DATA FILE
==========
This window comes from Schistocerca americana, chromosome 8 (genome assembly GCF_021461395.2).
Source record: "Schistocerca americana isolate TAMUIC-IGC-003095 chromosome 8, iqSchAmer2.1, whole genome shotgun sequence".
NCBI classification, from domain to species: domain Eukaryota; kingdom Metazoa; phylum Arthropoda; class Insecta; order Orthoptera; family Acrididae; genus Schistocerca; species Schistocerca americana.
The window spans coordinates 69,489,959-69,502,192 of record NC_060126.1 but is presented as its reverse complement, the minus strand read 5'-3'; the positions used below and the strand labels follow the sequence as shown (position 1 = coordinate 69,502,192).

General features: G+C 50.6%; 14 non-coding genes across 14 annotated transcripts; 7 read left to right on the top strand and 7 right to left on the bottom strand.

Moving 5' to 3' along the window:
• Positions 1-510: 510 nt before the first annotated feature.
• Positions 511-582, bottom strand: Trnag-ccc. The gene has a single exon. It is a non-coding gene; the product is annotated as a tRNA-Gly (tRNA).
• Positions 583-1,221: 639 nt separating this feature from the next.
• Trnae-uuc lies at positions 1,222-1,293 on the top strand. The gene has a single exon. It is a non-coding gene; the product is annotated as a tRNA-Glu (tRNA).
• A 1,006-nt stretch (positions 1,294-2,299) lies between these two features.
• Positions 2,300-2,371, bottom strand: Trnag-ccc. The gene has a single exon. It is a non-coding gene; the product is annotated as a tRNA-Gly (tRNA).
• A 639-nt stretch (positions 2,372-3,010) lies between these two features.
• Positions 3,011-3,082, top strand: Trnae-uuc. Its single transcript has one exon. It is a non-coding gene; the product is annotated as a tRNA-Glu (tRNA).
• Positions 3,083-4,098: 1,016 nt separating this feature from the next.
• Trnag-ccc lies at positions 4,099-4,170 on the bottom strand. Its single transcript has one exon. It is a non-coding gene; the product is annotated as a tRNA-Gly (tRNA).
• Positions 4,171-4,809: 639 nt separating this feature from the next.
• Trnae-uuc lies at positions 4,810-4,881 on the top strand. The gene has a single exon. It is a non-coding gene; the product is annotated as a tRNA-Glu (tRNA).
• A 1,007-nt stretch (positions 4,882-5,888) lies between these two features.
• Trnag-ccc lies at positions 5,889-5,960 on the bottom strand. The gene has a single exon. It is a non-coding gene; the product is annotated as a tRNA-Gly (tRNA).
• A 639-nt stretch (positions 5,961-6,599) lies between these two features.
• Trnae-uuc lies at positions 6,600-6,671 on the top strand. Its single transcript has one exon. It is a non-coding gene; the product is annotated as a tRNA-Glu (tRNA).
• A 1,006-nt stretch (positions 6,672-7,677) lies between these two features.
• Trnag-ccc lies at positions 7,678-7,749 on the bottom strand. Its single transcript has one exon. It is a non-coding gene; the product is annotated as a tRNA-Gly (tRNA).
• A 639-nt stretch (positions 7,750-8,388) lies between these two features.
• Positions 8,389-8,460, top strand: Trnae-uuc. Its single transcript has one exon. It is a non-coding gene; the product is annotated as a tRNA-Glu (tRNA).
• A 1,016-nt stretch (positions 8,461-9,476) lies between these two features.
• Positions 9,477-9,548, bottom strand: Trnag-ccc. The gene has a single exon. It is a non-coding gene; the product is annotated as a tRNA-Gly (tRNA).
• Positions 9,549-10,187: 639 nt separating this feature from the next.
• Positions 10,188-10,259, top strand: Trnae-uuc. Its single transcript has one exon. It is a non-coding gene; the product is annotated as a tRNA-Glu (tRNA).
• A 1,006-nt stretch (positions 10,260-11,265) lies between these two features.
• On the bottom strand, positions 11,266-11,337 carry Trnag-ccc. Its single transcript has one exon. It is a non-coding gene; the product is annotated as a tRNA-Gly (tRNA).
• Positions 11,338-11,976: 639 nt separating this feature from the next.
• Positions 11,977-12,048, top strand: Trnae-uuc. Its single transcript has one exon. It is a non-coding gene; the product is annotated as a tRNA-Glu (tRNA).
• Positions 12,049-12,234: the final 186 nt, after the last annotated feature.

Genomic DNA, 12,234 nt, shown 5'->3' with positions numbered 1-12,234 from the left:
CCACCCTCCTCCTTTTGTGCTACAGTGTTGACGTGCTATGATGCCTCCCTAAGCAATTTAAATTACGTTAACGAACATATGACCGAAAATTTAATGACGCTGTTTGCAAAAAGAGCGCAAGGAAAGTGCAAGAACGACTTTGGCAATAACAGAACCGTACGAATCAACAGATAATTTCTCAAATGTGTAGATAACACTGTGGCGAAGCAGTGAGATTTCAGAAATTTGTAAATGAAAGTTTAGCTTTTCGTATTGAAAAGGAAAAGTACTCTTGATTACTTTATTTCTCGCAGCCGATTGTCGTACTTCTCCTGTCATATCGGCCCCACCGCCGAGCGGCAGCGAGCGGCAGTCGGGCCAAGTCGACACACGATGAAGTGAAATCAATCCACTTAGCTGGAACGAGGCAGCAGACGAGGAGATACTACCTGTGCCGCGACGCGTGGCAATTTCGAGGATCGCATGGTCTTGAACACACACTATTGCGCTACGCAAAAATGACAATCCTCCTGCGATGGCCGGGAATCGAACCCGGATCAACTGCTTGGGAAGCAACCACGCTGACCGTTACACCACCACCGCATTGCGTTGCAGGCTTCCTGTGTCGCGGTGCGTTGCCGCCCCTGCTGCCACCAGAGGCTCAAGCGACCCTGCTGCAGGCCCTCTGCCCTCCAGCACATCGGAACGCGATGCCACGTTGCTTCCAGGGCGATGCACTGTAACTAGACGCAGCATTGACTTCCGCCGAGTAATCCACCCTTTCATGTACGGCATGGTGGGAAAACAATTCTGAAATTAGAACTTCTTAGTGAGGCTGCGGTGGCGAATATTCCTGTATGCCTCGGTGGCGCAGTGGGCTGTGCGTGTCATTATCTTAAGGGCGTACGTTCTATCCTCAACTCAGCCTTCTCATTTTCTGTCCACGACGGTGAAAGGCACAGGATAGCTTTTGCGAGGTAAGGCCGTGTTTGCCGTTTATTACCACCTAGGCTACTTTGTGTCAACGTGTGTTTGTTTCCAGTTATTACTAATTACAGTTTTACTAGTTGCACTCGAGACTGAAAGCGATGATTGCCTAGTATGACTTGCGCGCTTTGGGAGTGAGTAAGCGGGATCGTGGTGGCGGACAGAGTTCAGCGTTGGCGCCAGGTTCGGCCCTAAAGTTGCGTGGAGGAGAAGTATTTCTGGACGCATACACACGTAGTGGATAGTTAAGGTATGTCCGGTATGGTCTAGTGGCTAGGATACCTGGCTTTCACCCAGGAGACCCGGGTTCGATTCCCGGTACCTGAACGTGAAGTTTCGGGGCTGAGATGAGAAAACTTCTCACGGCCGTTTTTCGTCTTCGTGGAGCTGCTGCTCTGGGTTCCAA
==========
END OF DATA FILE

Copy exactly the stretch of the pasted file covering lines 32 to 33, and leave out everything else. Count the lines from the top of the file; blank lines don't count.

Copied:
• On the bottom strand, positions 11,266-11,337 carry Trnag-ccc. Its single transcript has one exon. It is a non-coding gene; the product is annotated as a tRNA-Gly (tRNA).
• Positions 11,338-11,976: 639 nt separating this feature from the next.